To keep YWC going through the pandemic, we moved from the Pretty Bricks onto Facebook, and found our audience came with us, mostly. Folk from other parts of the country, and other parts of the world, joined in. People from closer to home who’d been unable to make it to Walsall on a Sunday night for one reason or another popped by too. And the poems and video links from an event stayed up for a week or so, which meant anyone could drop in and enjoy them later. It was great.

But… we still missed the thrill of a live gig, of being gathered together in one place at one time to immerse ourselves in poetry. So last Sunday we moved Yes We Cant onto Zoom for the first time. Our headliner? Rising star Casey Bailey (who’d been announced as poet laureate of Birmingham just a few days before). Poet Kevin Reid stepped forward as ‘Alf Ender, and the open mic spots were taken up by a glorious mix of new faces and old favourites.

All we needed was an audience. And by god, we got one. A typically warm, appreciative, and generous audience who enjoyed a night of truly stellar poetry for whatever they chose (and were able) to throw in our virtual hat. We were able to pay Casey and Kevin for their craft, set some money aside for our chosen charity this year, and get that special buzz that comes when the three of us work together on making our night the best it can possibly be.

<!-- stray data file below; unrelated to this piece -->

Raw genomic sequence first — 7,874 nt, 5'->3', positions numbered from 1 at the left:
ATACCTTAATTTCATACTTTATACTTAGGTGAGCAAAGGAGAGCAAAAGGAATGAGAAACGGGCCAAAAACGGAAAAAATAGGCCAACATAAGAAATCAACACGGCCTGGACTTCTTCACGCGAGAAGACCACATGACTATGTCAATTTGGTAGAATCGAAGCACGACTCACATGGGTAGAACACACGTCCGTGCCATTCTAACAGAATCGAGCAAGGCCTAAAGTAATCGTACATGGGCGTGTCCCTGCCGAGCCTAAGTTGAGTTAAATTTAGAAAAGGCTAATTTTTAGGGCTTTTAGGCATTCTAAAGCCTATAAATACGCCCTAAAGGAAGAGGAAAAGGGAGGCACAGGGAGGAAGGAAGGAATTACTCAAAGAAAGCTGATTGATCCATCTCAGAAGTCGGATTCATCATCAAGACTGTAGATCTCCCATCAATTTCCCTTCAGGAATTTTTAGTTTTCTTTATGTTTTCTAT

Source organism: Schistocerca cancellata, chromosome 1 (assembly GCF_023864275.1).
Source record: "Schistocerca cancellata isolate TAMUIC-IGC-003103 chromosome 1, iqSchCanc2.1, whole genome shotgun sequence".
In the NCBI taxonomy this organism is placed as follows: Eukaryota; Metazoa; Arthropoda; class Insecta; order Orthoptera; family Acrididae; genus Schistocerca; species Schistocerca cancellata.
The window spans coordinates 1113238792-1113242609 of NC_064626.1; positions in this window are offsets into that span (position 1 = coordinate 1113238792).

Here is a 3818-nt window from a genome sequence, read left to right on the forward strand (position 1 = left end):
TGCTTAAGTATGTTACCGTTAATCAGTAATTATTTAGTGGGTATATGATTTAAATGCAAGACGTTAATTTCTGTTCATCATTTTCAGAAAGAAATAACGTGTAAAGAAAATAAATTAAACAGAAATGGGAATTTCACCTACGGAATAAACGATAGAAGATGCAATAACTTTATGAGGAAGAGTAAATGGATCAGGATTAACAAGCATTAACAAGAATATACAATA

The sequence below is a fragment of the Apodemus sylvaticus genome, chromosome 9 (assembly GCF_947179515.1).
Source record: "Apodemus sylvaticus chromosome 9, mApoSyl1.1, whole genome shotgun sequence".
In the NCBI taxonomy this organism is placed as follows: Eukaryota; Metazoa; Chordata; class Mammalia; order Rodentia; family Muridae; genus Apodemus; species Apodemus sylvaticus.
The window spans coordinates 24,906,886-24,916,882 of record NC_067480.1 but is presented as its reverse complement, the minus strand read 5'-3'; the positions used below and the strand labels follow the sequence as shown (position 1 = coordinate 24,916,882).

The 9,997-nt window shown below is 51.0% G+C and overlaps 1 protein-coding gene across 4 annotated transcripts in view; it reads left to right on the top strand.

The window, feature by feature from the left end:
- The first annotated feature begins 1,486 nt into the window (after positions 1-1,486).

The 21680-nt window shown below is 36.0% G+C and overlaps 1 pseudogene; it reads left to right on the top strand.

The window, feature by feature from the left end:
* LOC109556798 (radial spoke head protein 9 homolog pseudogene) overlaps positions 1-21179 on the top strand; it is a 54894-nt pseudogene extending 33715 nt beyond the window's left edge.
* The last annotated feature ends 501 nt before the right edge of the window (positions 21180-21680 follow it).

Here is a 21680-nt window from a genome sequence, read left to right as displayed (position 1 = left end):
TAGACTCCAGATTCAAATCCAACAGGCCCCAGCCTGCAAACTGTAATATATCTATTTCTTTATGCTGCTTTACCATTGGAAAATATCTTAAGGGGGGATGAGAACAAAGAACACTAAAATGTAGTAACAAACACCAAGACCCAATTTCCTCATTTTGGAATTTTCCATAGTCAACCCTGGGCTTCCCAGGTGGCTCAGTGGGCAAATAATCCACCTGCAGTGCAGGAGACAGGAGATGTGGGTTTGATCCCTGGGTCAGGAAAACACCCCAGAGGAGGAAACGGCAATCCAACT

It doesn’t get much better than that. Our thanks to everyone who came along and made it such a special night, whether as performer or audience. We really couldn’t do it without you.

The next Yes We Cant? Sunday November 1st. 7.30pm. when our headliner will be Cathi Rae, and the ‘Alf Ender slot will be taken by John Mills, who’ll be reading from his brand-new collection No Guiding Light. Put it in your diary. We’ll see you there.